In September the internet was flooded with “first day of school” pictures—the photos parents had taken of their offspring standing on the porch, backpacks filled with lunches and books and faces filled with expectation, before they headed off for another year of learning. Baptism is our “first day of school” in discipleship—a school that continues for our entire lives. As we engage in new experiences, face new challenges or encounter suffering and joys, we learn by reflecting on the life of Jesus and his teachings and the guidance of the Holy Spirit in our hearts. We learn to listen to that guidance as we study scripture; engage in worship; pray; act and reflect in community with other disciples.
There is no one right way to be a disciple! There are opportunities in every day to listen, learn, and grow—and to reflect when we fail to live into our calling. Then we repent and try again, secure in the love and forgiveness of God.
When I look back on my own journey of faith and discipleship I am amazed at the twists and turns, discoveries and joys and am grateful for other disciples who encouraged, nurtured, challenged and supported me. I am also aware that my journey has been shaped by the world around me. The ordination of women made it possible for me to discern an ordained vocation. The questions around human sexuality led me to consider, in my doctoral studies, how communities live together in the midst of hard-to-resolve differences, a continuing concern in many places. The truth about residential schools and Indigenous reconciliation is calling me to learn and grow in understanding of systemic evil and human dignity. New opportunities or challenges have called me to reflect and act in new ways.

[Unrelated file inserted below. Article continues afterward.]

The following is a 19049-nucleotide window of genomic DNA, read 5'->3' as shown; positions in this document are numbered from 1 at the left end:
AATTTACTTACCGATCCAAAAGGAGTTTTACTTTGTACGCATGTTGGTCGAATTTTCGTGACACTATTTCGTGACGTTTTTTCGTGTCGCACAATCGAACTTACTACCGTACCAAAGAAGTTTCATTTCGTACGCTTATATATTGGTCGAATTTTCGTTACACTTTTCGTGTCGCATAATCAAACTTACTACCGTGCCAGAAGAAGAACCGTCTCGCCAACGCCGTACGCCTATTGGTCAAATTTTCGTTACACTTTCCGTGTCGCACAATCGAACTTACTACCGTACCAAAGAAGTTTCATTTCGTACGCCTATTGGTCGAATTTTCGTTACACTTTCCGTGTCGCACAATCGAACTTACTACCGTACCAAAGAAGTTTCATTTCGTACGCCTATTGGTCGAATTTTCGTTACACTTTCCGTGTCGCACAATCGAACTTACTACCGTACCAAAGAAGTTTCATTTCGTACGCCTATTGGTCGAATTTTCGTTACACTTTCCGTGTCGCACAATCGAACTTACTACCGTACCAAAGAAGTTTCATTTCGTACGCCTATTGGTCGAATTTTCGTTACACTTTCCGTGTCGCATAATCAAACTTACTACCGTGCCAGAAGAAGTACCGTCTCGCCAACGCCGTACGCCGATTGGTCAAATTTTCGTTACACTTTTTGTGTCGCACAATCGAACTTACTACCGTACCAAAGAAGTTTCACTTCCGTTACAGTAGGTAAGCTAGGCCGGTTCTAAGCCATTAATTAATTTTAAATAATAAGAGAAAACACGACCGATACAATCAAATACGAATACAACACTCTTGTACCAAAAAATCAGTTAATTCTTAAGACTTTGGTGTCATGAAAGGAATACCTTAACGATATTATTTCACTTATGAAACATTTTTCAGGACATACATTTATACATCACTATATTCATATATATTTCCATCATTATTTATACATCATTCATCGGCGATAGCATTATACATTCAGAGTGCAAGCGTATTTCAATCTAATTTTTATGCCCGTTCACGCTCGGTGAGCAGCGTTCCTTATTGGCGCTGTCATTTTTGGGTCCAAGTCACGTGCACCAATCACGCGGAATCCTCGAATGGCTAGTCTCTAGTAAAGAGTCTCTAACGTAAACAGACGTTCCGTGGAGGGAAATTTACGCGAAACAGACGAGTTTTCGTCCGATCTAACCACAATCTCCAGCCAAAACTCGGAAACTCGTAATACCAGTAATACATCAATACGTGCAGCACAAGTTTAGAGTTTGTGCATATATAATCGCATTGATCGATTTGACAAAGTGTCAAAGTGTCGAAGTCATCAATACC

This past summer, General Synod 2023 affirmed five strategic commitments, priorities that Anglicans across Canada had identified for engaging through the gospel: championing human dignity by, among other things, dismantling racism and colonialism; being mutually interdependent with the Sacred Circle; advancing justice while protecting and sustaining the earth; fostering right relationships with people of faith, at home and around the world; and, at the core of these commitments, deepening our life in Christ—discipleship! What new ways are we being called to act in these areas?
Discipleship is not just for a chosen few. It is for every baptized Christian. It means asking ourselves each day, “How will I live so that the love of God in Jesus Christ is visible in the world today through me?” For Anglicans in Canada today we want to make a difference through our strategic commitments so that others might discover with us the joy and fulfilment of the life of a disciple. It asks of us intentional commitment to the daily school of life in Jesus Christ. What will we do today to make a difference?